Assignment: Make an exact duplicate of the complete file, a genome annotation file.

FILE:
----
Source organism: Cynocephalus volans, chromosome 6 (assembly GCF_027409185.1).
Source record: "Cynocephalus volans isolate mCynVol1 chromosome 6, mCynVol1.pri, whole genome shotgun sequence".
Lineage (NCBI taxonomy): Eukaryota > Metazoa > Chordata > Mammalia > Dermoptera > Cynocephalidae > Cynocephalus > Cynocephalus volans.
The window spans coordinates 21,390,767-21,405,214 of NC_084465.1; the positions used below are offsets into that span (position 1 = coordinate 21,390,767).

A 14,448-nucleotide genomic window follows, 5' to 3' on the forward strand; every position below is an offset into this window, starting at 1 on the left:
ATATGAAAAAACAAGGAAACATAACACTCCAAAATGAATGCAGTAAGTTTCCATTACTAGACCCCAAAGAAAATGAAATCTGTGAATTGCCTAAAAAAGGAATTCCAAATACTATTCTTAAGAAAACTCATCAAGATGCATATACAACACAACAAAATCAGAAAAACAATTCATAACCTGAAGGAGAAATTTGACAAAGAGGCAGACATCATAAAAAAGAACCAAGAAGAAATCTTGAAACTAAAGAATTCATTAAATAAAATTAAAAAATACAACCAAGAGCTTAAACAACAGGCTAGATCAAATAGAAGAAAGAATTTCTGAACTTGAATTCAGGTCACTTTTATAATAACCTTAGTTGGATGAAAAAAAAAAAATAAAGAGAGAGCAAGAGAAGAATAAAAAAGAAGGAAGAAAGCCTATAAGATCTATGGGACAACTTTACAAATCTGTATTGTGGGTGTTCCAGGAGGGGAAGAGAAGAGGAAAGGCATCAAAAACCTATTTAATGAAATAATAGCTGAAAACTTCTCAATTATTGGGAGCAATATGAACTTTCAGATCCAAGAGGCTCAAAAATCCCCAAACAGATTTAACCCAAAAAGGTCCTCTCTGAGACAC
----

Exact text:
Source organism: Cynocephalus volans, chromosome 6 (assembly GCF_027409185.1).
Source record: "Cynocephalus volans isolate mCynVol1 chromosome 6, mCynVol1.pri, whole genome shotgun sequence".
Lineage (NCBI taxonomy): Eukaryota > Metazoa > Chordata > Mammalia > Dermoptera > Cynocephalidae > Cynocephalus > Cynocephalus volans.
The window spans coordinates 21,390,767-21,405,214 of NC_084465.1; the positions used below are offsets into that span (position 1 = coordinate 21,390,767).

A 14,448-nucleotide genomic window follows, 5' to 3' on the forward strand; every position below is an offset into this window, starting at 1 on the left:
ATATGAAAAAACAAGGAAACATAACACTCCAAAATGAATGCAGTAAGTTTCCATTACTAGACCCCAAAGAAAATGAAATCTGTGAATTGCCTAAAAAAGGAATTCCAAATACTATTCTTAAGAAAACTCATCAAGATGCATATACAACACAACAAAATCAGAAAAACAATTCATAACCTGAAGGAGAAATTTGACAAAGAGGCAGACATCATAAAAAAGAACCAAGAAGAAATCTTGAAACTAAAGAATTCATTAAATAAAATTAAAAAATACAACCAAGAGCTTAAACAACAGGCTAGATCAAATAGAAGAAAGAATTTCTGAACTTGAATTCAGGTCACTTTTATAATAACCTTAGTTGGATGAAAAAAAAAAAATAAAGAGAGAGCAAGAGAAGAATAAAAAAGAAGGAAGAAAGCCTATAAGATCTATGGGACAACTTTACAAATCTGTATTGTGGGTGTTCCAGGAGGGGAAGAGAAGAGGAAAGGCATCAAAAACCTATTTAATGAAATAATAGCTGAAAACTTCTCAATTATTGGGAGCAATATGAACTTTCAGATCCAAGAGGCTCAAAAATCCCCAAACAGATTTAACCCAAAAAGGTCCTCTCTGAGACAC